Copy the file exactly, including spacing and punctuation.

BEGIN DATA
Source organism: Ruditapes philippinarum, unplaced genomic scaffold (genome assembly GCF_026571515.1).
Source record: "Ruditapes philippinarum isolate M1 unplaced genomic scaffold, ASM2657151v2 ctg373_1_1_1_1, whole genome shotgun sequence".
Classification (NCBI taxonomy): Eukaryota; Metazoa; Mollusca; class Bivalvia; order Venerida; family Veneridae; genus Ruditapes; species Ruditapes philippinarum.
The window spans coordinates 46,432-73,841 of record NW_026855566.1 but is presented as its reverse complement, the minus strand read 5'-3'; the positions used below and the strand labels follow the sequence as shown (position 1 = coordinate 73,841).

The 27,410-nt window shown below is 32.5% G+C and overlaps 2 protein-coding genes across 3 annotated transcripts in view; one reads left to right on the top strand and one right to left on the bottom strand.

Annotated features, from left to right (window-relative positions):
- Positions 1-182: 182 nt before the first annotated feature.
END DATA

Source organism: Ruditapes philippinarum, unplaced genomic scaffold (genome assembly GCF_026571515.1).
Source record: "Ruditapes philippinarum isolate M1 unplaced genomic scaffold, ASM2657151v2 ctg373_1_1_1_1, whole genome shotgun sequence".
Classification (NCBI taxonomy): Eukaryota; Metazoa; Mollusca; class Bivalvia; order Venerida; family Veneridae; genus Ruditapes; species Ruditapes philippinarum.
The window spans coordinates 46,432-73,841 of record NW_026855566.1 but is presented as its reverse complement, the minus strand read 5'-3'; the positions used below and the strand labels follow the sequence as shown (position 1 = coordinate 73,841).

The 27,410-nt window shown below is 32.5% G+C and overlaps 2 protein-coding genes across 3 annotated transcripts in view; one reads left to right on the top strand and one right to left on the bottom strand.

Annotated features, from left to right (window-relative positions):
- Positions 1-182: 182 nt before the first annotated feature.